Just one small further point I would make. If these records had been recorded by another good engineer, they would still have been great records. The music still would have been great, the artists would still have been great. If on the otherhand you had swapped out Miles Davis, Thelonious Monk, Sonny Rollins, etc, for some other also rans we wouldn't even be discussing it here.

With the Beatles I feel it's the same, however, I would qualify that with the fact that George Martin's contribution can't be underestimated. Sometimes described as the 5th Beatle, I think this is totally fair comment as his input (even down to the fact of championing them when they first approached EMI) will forever be crutial to their development as artists.

Regards



Roland
Old 28th April 2010
  #126
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doorknocker's Avatar
Quote:
Originally Posted by soultrane View Post
i think the point our brother roland might be missing is this... absolute fidelity to the original source is but one (and some would argue a relatively minor) aspect of the final picture.

so, while a purist might listen to tracks being pumped out of a fine 80xx series neve desk and say "listen to all the noise" a creative musical artist/engineer will hear those same tracks coming out of that same desk, get major wood, and say "get out of my way i'm going mix the hell out of this" and go on and do it.

what rudy did in the blue note days, AND again in the CTI days, was to create a sound signature that was instantly recognizable, that went hand in hand with the whole vibe of the records (the artwork, the artists, etc), and he achieved legendary status.

and u know its funny... i hear SO many "better" sounding jazz records.. telarc etc recordings and such where you can hear the damper pedal being released in the softest passages...

yet i always prefer listening to those blue note sides with their tiny lid-shut piano and massive "hey, we're here in this cats' living room, lets make the most of it" vibe as opposed to those "this studio looks expensive, let's not break anything" audiophile releases where everyone's got their diplomas on display.
Great post!

You know, whenever I heard a RVG recording I never thought anything was lacking and if it did it was often a bad CD transfer.

Quote:
Originally Posted by Roland View Post
Just one small further point I would make. If these records had been recorded by another good engineer, they would still have been great records. The music still would have been great, the artists would still have been great. If on the otherhand you had swapped out Miles Davis, Thelonious Monk, Sonny Rollins, etc, for some other also rans we wouldn't even be discussing it here.

With the Beatles I feel it's the same, however, I would qualify that with the fact that George Martin's contribution can't be underestimated. Sometimes described as the 5th Beatle, I think this is totally fair comment as his input (even down to the fact of championing them when they first approached EMI) will forever be crutial to their development as artists.
+1

The only thing that you might 'miss' is that folks like RVG and Geoff Emerick recorded to their own (high) standards. In other words, the sonics were THEIR idea of ultimate sound in the same way that your idea might differ.

I suspect that a lot of people equal brightness/sparkle with fidelity. I'm not saying that YOU are such a person but again, it's my belief that a really well-balanced recoriding might sound almost 'Lo-Fi' to some modern ears due to their lack of exaggerated hig-end response.

And there is a very different hi-end response to be found on say 'Kind of Blue' vs. Miles RVG recordings. Obviously that had much to do with the size of teh Columbia room and the reverb time, etc.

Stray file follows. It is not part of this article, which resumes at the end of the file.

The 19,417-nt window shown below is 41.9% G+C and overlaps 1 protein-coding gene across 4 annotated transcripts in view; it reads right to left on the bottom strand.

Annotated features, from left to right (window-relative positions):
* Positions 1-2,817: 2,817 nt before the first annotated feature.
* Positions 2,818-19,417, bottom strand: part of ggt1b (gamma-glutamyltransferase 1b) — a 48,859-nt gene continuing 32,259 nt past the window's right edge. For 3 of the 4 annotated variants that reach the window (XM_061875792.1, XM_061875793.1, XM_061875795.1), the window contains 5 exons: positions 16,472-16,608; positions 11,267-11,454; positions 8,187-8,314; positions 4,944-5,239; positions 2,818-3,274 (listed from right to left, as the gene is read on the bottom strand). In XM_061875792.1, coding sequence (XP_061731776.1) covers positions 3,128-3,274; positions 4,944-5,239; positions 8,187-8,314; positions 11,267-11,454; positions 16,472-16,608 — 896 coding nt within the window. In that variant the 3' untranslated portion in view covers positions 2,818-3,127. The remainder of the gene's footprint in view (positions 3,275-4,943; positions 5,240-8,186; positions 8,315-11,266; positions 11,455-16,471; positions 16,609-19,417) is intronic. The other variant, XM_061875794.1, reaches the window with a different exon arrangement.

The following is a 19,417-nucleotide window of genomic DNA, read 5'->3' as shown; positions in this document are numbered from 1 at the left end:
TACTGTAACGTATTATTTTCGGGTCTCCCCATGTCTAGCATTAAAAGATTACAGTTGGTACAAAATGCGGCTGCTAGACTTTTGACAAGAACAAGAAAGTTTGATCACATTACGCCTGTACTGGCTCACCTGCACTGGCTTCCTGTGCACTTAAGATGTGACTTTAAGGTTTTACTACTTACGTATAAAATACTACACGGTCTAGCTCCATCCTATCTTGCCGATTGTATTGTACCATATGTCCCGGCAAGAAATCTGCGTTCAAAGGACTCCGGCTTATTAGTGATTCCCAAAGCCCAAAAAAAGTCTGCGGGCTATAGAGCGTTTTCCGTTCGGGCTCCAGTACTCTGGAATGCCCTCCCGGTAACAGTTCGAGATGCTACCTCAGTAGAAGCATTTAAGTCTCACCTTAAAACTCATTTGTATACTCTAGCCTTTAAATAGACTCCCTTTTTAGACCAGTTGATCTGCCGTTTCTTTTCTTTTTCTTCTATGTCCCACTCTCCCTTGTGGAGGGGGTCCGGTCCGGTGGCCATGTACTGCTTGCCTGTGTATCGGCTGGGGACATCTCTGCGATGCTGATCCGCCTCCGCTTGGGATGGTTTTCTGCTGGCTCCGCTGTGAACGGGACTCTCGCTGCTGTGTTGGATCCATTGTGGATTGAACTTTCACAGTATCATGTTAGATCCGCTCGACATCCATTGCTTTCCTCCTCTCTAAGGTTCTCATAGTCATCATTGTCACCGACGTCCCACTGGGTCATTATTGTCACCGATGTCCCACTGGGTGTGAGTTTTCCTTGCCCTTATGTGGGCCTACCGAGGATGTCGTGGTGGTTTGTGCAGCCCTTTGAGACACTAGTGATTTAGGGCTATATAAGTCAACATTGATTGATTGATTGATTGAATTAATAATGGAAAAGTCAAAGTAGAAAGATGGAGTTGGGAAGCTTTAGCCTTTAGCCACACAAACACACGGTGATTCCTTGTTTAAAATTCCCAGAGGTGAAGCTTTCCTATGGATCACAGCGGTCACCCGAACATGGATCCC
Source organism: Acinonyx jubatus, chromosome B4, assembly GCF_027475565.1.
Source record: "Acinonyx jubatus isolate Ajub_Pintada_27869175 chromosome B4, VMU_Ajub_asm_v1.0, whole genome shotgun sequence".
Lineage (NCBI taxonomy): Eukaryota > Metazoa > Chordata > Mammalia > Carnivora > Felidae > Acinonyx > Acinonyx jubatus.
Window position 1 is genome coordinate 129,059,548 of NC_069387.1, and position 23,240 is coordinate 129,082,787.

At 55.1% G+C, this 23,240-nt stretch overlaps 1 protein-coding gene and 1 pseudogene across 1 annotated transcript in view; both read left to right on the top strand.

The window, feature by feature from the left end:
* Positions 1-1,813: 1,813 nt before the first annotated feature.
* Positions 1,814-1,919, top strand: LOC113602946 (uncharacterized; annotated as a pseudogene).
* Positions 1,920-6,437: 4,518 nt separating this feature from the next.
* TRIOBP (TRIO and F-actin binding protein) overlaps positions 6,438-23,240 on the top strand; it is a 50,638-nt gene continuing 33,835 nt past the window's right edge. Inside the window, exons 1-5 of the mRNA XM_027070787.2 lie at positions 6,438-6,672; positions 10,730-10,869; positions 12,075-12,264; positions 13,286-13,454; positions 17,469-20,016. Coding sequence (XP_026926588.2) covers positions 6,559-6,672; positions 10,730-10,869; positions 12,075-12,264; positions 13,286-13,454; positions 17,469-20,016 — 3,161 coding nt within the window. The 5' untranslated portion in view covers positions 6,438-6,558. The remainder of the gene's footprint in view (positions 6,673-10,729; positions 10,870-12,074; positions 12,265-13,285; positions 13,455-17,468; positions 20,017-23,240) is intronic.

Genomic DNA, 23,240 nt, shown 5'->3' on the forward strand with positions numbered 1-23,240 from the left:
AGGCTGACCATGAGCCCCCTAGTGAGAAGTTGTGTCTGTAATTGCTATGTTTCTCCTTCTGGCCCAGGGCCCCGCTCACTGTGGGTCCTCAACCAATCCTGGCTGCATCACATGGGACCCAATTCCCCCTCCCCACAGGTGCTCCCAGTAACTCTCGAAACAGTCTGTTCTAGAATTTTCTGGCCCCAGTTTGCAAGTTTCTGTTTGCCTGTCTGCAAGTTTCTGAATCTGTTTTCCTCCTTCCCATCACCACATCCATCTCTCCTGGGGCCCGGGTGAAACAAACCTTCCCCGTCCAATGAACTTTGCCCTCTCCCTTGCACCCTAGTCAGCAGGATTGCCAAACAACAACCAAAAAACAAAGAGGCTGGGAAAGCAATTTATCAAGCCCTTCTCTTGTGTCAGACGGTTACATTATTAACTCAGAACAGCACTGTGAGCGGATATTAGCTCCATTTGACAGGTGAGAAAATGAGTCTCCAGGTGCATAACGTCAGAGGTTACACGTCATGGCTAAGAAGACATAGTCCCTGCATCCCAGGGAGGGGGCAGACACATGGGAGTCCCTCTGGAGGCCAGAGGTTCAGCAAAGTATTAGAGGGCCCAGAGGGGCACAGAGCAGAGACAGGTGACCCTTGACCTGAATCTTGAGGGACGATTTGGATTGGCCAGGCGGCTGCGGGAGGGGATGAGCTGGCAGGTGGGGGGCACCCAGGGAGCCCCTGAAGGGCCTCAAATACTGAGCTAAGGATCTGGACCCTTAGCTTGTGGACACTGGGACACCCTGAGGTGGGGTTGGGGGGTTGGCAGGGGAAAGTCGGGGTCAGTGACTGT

But as great as Kind of Blue' is both msuically and sonically, I can't say that I prefer it to the Miles Prestige sessions ('Walkin', Steamin', Workin' etc) that sound indcredible on the latest CD remasters. It's a less etheral sound, maybe less 'iconic' and 'airy' but to me it's probably the essence of what we call jazz and therefore the sonics are perfect for what it is.
Old 29th April 2010
  #127
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ajfarber's Avatar
 

Quote:
Originally Posted by doorknocker View Post

But as great as Kind of Blue' is both msuically and sonically, I can't say that I prefer it to the Miles Prestige sessions ('Walkin', Steamin', Workin' etc) that sound indcredible on the latest CD remasters. It's a less etheral sound, maybe less 'iconic' and 'airy' but to me it's probably the essence of what we call jazz and therefore the sonics are perfect for what it is.
The Prestige Miles sessions were recorded at RVG's parents house in Hackensack, not at his custom built studio in Engelwood Cliffs. I think most of the Prestige dates were mono. If any are in stereo it was because Rudy had a 350 or 351 but apparently he only had one speaker so he was doing the live mix in mono to two machines at the same time.

I happen to prefer the 30th street stuff to RVG's Englewood recordings, but for mono the stuff in Hackensack is tops with me.

Let's not forget the jazz recordings that Bruce Swedien made at Universal in Chicago back in the late 50s/early 60s. Check out "This is Billy Mitchell" on Chess Records. It's available on CD.Billy Mitchell - This Is Billy Mitchell Featuring Bobby Hutcherson [Audio CD]
Old 29th April 2010
  #128
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Roland's Avatar
Quote:
Originally Posted by ajfarber View Post
Let's not forget the jazz recordings that Bruce Swedien made at Universal in Chicago back in the late 50s/early 60s. Check out "This is Billy Mitchell" on Chess Records. It's available on CD.Billy Mitchell - This Is Billy Mitchell Featuring Bobby Hutcherson [Audio CD]

Bruce Swedien has been around here not so long ago, a really nice guy to boot, full of good advice and an interesting perspective on recording.

Roland
Old 29th April 2010
  #129
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soultrane's Avatar
Quote:
Originally Posted by ajfarber View Post